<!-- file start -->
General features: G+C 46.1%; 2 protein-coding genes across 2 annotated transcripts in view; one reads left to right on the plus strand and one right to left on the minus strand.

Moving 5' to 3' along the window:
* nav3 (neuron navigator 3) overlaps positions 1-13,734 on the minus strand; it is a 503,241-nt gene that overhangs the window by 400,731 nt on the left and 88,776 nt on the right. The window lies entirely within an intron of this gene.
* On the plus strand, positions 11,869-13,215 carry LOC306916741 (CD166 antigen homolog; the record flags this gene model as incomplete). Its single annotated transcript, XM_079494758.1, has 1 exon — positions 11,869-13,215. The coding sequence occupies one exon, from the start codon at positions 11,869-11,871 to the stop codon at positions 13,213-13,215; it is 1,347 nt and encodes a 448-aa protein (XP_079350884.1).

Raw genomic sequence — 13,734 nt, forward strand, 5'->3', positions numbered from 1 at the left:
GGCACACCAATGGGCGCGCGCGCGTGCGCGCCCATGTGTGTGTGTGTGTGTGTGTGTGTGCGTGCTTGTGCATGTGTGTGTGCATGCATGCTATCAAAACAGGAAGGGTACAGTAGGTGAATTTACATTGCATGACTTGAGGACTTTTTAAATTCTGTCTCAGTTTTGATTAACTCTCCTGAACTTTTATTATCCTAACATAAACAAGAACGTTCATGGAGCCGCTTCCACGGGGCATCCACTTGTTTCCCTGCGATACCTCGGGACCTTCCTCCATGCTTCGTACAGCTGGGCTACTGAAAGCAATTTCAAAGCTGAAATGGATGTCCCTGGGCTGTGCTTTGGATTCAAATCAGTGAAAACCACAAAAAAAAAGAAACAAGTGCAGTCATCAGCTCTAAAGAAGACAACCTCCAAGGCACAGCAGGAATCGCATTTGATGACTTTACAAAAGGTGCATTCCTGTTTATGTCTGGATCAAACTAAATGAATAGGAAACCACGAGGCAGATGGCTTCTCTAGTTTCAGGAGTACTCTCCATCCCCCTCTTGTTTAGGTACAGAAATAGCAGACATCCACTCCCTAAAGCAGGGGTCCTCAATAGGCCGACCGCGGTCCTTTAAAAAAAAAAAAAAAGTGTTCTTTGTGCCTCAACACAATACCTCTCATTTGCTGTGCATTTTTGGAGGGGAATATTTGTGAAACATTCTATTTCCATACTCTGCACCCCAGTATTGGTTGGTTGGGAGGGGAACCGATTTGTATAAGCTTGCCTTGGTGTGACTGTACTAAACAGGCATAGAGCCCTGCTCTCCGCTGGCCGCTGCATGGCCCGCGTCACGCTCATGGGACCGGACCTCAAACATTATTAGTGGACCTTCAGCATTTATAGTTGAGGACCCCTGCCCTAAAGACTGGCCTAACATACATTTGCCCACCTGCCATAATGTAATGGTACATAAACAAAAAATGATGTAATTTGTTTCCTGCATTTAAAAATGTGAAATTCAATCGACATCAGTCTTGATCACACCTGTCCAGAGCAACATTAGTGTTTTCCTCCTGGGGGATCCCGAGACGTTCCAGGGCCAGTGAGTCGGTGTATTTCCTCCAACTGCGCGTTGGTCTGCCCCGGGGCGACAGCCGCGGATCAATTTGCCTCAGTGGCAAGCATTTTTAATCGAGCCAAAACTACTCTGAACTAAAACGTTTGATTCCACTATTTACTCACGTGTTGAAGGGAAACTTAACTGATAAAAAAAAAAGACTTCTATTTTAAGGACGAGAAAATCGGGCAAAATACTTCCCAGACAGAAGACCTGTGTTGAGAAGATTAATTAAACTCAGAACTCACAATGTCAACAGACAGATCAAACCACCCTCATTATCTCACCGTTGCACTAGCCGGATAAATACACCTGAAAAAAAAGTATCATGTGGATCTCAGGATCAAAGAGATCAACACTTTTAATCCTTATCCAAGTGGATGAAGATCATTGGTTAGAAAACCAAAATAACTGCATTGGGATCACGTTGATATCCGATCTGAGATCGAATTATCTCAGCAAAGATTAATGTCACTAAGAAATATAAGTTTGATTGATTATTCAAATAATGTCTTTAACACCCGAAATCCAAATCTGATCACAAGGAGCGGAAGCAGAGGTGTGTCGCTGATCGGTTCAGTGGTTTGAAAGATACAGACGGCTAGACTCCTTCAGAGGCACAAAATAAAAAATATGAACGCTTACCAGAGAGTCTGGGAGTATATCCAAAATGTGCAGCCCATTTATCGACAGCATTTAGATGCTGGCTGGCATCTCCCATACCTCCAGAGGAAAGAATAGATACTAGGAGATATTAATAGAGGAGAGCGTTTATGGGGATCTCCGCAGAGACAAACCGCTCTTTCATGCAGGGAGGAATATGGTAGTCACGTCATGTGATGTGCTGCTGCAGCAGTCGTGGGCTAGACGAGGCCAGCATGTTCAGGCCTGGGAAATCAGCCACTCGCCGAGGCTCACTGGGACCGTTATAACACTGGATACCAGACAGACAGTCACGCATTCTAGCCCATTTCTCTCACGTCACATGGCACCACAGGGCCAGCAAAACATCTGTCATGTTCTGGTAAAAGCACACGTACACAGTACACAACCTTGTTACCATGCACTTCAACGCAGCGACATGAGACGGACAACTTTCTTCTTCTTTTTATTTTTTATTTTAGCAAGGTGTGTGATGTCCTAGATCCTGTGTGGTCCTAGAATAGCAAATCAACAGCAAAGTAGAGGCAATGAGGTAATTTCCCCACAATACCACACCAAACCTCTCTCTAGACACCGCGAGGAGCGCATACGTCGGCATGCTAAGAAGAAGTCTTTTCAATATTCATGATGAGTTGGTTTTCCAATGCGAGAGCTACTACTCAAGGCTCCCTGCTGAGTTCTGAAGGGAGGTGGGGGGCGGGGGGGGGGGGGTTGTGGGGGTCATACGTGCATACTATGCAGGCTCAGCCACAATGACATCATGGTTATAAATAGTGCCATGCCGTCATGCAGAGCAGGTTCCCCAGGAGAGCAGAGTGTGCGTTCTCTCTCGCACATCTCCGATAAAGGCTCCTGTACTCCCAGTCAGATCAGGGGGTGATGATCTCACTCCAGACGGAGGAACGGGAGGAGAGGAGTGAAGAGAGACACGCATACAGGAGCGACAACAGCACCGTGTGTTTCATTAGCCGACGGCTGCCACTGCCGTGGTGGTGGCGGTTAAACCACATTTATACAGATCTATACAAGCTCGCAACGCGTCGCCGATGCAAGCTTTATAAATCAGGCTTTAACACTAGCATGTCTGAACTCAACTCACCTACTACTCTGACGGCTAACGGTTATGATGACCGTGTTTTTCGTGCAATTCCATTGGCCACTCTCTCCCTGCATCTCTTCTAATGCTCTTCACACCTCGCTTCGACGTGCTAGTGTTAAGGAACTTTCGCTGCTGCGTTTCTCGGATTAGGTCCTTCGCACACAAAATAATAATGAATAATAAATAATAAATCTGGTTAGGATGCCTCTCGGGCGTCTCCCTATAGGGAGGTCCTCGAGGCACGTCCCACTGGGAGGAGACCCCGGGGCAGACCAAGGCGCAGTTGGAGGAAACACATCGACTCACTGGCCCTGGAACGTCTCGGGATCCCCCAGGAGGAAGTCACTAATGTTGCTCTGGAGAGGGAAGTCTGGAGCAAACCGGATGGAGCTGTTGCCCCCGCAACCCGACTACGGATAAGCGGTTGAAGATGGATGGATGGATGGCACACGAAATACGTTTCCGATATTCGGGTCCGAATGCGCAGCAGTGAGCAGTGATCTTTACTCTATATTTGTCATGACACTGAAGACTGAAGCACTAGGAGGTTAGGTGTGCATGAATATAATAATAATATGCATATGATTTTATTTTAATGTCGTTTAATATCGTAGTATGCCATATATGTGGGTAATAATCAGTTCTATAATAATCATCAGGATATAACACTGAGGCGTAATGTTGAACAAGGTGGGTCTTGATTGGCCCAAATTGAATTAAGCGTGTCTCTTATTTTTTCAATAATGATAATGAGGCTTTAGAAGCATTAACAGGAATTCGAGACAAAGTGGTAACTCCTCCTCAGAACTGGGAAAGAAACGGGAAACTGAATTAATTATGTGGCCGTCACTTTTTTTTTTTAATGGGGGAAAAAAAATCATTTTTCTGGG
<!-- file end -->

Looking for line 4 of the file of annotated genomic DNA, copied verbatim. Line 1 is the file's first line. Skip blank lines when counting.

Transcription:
* On the plus strand, positions 11,869-13,215 carry LOC306916741 (CD166 antigen homolog; the record flags this gene model as incomplete). Its single annotated transcript, XM_079494758.1, has 1 exon — positions 11,869-13,215. The coding sequence occupies one exon, from the start codon at positions 11,869-11,871 to the stop codon at positions 13,213-13,215; it is 1,347 nt and encodes a 448-aa protein (XP_079350884.1).